Still, it could be argued that MU shares should trade at even higher multiples from here based on net cash balance and shareholder-friendly capital allocation policies. I think it’s too early to assume that MU will start trading at secular growth type multiples, but maybe some might think that 7.5x earnings is too conservative. It’s possible that global demand for memory chips could skyrocket, propelled by the tailwinds of secular growth in sectors such as data centers, 5G and the Internet of Things in general. It is possible that the increase in demand could eventually offset the historical cyclicality of the memory chip market. If that were to happen, then I could see MU trading up to 10x-12x earnings, which is up to 70% multiple expansion potential. I hesitate to assign a higher earnings multiple as I expect some doubts to persist even in the medium term.
Now let’s explain why this kind of thinking can be wrong. MU has historically reinvested cash from operations into capital expenditures and has been unable to significantly increase free cash flow over the long term.
Based on MU’s own numbers, the company generates just over $4 billion in free cash flow over 4 years. On an annualized basis, this represents a free cash flow yield of just 2.4%, well below the current earnings yield of 13%. This distinction is important because dividends and share buybacks are paid out of free cash flow, not earnings. The company has a strong net cash balance, so it doesn’t need to direct free cash flow towards paying down debt, but with the stock trading at a cash flow yield 2.4% Implied Available, Does It Really Matter? MU is often viewed as a value stock, but current shareholder returns do not validate that sentiment. Above, I argued that the multiple could reach 12 times earnings if the company can prove that it benefits from some secular growth tailwinds. However, our free cash flow analysis shows that the company might actually need such a change just to justify the current stock price. The company has increased its 4-year free cash flow by approximately 500% over the past seven years, but will need to continue to increase its free cash flow in the future. Even if the company increases its free cash flow by another 200%, the free cash flow yield will still be around 7.2%, which is still well below the implied 13% earnings yield. The current valuation is a value more representative of a growth stock, even if MU is often considered a value stock.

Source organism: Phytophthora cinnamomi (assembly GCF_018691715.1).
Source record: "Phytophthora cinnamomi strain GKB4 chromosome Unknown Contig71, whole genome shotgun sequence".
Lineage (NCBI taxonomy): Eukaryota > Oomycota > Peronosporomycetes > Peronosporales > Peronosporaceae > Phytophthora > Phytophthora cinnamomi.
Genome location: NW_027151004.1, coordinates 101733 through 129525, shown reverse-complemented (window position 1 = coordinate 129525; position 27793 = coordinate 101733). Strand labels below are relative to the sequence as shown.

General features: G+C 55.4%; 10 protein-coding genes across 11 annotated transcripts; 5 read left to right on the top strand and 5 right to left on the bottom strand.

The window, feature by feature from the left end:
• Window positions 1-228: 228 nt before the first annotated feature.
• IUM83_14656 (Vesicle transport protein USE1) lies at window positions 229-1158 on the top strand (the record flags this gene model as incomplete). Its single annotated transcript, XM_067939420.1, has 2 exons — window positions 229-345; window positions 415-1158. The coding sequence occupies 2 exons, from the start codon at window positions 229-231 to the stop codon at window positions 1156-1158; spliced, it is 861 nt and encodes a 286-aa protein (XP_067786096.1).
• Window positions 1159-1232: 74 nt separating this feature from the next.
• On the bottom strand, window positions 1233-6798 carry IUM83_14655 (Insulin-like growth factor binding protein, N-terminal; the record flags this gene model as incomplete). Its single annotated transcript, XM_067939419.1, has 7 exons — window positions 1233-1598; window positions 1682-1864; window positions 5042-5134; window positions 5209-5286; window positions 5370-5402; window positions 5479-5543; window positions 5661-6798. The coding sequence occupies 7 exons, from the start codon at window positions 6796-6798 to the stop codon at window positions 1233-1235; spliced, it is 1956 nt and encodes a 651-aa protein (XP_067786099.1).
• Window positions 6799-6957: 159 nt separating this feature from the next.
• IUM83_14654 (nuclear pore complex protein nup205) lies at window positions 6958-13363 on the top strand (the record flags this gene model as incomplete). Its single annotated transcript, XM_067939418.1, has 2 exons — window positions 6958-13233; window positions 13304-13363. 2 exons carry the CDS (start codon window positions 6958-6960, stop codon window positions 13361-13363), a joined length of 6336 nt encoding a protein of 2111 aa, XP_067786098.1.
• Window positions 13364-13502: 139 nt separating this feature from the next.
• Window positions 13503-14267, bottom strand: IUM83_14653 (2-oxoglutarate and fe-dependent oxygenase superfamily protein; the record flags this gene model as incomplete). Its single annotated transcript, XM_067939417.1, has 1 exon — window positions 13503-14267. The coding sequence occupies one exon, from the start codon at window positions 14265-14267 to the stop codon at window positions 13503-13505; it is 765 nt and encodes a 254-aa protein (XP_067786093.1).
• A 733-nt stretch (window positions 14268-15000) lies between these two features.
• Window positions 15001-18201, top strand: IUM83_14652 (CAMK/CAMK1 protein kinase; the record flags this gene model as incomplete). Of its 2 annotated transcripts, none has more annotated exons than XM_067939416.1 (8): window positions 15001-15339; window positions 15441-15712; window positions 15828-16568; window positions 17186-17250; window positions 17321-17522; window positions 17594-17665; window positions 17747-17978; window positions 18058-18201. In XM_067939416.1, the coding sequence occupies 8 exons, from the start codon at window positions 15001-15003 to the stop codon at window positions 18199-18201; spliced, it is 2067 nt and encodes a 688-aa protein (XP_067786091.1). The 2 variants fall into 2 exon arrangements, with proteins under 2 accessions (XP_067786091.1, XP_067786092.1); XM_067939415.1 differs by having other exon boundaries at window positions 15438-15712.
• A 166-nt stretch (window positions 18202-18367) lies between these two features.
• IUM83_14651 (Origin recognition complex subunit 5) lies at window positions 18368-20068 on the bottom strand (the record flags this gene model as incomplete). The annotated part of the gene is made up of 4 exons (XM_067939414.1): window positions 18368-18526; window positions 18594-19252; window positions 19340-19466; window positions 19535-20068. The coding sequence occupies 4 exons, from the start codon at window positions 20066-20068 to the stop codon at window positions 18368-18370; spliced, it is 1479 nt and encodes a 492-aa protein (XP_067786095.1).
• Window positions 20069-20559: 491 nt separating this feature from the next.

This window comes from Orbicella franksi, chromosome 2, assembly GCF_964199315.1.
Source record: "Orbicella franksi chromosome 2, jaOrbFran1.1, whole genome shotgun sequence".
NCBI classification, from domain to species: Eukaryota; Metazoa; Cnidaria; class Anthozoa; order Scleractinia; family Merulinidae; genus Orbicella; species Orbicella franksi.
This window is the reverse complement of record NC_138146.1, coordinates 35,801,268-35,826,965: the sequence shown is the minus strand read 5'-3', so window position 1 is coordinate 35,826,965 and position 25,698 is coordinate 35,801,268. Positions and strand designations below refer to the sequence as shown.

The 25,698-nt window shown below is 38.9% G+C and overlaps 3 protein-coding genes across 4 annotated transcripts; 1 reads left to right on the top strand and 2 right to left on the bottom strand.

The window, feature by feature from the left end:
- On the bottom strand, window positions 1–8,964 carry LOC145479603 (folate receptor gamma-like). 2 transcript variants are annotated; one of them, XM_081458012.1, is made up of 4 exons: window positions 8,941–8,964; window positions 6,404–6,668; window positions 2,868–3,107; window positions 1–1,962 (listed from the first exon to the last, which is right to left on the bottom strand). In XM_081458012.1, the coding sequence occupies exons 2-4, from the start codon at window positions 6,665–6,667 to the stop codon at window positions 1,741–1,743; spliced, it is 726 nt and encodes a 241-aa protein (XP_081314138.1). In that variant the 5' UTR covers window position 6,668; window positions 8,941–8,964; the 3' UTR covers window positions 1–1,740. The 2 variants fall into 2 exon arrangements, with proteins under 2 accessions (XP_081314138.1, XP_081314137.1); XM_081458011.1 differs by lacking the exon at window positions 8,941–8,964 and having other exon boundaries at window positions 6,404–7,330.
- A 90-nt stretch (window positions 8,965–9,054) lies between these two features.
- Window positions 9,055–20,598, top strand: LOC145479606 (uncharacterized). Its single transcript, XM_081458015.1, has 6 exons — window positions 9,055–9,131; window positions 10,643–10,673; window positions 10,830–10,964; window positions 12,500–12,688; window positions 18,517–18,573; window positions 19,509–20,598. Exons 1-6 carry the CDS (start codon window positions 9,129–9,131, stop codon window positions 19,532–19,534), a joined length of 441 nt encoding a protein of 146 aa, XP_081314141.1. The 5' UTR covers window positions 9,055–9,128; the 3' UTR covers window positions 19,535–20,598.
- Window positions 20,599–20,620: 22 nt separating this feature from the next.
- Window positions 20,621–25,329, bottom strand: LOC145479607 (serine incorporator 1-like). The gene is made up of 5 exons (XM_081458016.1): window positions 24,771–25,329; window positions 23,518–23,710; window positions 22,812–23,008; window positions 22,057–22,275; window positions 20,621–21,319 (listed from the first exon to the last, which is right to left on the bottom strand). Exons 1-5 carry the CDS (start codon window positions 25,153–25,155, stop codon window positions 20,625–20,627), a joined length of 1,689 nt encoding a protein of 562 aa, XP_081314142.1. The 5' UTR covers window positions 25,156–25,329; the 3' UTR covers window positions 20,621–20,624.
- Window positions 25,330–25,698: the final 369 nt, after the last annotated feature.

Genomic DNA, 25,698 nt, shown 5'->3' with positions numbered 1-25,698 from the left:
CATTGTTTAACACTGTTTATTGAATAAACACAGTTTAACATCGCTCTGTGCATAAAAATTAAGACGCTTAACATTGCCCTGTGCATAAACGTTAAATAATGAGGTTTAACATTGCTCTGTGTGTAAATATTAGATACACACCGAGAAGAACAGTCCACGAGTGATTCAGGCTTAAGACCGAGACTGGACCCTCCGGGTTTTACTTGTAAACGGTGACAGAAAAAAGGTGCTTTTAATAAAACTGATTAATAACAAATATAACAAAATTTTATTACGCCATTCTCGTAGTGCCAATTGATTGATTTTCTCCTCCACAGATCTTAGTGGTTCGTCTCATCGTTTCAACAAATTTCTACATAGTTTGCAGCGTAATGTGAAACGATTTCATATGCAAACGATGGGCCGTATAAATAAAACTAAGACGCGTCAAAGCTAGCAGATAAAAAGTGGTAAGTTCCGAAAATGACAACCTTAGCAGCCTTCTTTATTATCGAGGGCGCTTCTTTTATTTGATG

That’s what I think is the problem at play here: while the stock looks cheap on an earnings basis, the stock is anything but cheap on a free cash flow basis, and we’re already using the high free cash flow figures of recent years. Sure, a shift in sentiment alone might be enough to spur the multiple expansion, but is that so likely given the weak free cash flow yield? In my opinion, multiple expansion will occur primarily when the company increases dividends and share buybacks, as that would be the most obvious way to get rid of the cyclical status of stocks. Yet these dividends and share buybacks won’t be as significant until the yield on free cash flow increases, and that might not be so easy to achieve – we just saw above that an increase 200% free cash flow isn’t quite enough to reconcile free cash flow with earnings. Over the next five years, I consider it unlikely that the stock will be able to achieve the significant change in sentiment – or at the very least, the current free cash flow yield of 2.4% does not compensate shareholders enough to take the risk. I believe stocks are owned and advise investors against buying stocks based on earnings performance.